The great drought of 1988 is the costliest natural disaster in America's history, with economic losses exceeding those of any previously documented drought, earthquake, hurricane or flood. Farm production alone will be reduced by an estimated $11 billion to $15 billion, the government's Interagency Drought Policy Committee reported Friday. Consumers, rather than farmers, will pay for most of the losses, and the impact will linger well into 1989, the committee and other economists agreed.
NEWS
February 3, 1989
Agriculture Secretary-designate Clayton K. Yeutter, warmly praised by senators at his confirmation hearing, made clear that he will push for a major overhaul of farm subsidy programs. But proposed changes must await the outcome of the Uruguay round of trade talks, the former U.S. trade representative told the Senate Agriculture Committee. Senators lauded Yeutter for helping to increase exports of beef, citrus and processed food to Japan and tobacco to several Asian countries.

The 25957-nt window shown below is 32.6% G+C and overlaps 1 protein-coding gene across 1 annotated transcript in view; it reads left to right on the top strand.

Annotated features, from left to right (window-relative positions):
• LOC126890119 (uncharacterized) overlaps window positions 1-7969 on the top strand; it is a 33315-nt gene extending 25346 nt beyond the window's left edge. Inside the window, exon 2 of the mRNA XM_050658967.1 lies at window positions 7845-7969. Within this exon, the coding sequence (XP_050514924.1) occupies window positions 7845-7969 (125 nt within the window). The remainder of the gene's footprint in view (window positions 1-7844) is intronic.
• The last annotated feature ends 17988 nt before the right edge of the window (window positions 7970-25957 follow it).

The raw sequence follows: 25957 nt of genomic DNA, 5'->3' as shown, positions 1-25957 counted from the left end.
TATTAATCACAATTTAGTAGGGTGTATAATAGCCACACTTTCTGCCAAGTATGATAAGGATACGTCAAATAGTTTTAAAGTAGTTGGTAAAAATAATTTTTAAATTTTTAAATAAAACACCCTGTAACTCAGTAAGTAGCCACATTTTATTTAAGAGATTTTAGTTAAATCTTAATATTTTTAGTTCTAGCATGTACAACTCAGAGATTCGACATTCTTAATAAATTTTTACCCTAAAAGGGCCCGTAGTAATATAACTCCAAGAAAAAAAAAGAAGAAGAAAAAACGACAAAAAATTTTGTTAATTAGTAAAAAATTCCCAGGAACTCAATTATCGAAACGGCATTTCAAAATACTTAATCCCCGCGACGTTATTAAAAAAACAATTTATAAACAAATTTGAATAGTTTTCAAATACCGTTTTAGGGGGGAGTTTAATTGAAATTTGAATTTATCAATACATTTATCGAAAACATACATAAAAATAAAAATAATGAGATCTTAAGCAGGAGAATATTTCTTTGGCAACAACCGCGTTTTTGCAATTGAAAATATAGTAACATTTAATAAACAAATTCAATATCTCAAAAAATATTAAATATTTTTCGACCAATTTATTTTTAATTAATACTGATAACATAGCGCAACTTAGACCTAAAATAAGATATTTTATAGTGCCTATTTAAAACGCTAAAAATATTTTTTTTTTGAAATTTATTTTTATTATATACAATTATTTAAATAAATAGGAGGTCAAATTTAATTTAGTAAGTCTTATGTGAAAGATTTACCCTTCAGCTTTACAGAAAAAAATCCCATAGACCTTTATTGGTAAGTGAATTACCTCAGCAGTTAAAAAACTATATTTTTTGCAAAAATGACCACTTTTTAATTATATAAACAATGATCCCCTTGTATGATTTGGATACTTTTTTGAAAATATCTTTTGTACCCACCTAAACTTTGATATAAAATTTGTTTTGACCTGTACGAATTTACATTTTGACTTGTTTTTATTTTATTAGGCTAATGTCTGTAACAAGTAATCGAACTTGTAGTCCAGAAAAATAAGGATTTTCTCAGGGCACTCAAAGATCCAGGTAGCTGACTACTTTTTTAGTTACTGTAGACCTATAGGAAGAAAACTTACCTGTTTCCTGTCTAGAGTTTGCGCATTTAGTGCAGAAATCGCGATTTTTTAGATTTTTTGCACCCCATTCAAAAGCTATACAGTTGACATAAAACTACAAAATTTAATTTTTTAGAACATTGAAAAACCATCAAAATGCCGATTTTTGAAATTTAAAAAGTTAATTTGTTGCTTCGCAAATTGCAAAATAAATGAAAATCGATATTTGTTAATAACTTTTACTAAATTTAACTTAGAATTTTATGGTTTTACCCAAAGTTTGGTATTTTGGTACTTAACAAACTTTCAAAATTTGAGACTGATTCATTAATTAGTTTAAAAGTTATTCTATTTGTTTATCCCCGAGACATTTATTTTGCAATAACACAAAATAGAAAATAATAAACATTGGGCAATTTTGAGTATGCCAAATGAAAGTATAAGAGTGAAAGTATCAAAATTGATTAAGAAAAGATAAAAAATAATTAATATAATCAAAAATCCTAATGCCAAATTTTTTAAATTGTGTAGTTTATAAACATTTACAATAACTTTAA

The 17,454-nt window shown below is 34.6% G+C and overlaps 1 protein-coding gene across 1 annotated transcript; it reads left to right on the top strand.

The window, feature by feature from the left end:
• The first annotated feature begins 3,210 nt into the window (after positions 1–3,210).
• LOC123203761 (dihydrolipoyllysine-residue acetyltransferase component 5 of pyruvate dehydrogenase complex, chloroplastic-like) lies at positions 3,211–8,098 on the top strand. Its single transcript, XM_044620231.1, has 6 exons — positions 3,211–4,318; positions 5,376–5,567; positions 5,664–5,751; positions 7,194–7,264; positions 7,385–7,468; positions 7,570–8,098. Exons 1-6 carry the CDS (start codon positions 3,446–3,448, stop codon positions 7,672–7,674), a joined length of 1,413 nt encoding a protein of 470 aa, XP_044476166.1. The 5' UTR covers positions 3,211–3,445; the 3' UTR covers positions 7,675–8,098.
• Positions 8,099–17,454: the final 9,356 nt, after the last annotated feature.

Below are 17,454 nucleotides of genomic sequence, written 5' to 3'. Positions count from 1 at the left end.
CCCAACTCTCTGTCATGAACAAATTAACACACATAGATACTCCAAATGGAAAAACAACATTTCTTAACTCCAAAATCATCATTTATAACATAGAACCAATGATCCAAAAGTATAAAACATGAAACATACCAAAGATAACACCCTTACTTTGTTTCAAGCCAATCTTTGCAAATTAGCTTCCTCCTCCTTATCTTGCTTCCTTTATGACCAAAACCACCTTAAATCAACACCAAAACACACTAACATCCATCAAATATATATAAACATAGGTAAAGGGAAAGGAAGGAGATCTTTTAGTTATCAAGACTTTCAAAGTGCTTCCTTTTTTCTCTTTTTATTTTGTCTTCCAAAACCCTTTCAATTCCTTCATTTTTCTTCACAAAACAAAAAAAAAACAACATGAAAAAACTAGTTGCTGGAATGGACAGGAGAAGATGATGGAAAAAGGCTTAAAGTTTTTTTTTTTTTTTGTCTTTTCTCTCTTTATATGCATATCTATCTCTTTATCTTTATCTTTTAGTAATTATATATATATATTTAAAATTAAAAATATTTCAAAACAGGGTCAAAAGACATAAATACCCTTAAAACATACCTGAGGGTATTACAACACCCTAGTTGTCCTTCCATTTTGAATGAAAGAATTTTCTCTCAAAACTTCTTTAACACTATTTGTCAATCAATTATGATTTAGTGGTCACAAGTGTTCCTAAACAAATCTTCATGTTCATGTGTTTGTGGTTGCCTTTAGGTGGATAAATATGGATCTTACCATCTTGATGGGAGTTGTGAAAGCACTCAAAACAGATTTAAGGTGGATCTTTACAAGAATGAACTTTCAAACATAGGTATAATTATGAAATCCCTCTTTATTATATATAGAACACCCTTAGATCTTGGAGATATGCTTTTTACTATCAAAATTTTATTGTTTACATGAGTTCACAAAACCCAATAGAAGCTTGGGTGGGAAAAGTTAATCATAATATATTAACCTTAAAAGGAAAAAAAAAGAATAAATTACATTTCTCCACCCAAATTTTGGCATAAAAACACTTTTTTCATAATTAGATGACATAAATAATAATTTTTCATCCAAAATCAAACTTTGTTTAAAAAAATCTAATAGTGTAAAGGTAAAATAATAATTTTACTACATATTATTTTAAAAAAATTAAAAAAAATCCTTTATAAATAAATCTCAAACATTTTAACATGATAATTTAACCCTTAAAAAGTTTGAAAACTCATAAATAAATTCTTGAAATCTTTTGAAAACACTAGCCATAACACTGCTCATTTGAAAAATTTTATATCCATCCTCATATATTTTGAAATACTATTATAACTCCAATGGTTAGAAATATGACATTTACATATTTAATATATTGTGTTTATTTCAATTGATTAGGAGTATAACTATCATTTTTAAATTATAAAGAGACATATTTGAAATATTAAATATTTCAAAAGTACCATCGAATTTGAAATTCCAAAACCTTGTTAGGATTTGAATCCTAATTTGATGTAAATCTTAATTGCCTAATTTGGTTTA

NEWS
March 16, 1995 | JOHN M. BRODER and DWIGHT MORRIS, TIMES STAFF WRITERS
When Franklin D. Roosevelt and the 73rd Congress enacted legislation in the depths of the Great Depression to deliver the failing American farmer from financial ruin, they did not have Arnold Travis and Eugene Veenhuis in mind.
BUSINESS
January 10, 1989 | ART PINE, Times Staff Writer
The United States has begun preparing to fire another big salvo in its trade dispute with the European Community over Europe's move Jan. 1 barring imports of American beef from animals treated with growth-inducing hormones. In a move that could escalate the skirmish substantially, the Agriculture Department has sent a letter to major European governments questioning whether they have been maintaining proper standards in inspecting European meat that is being shipped to the United States.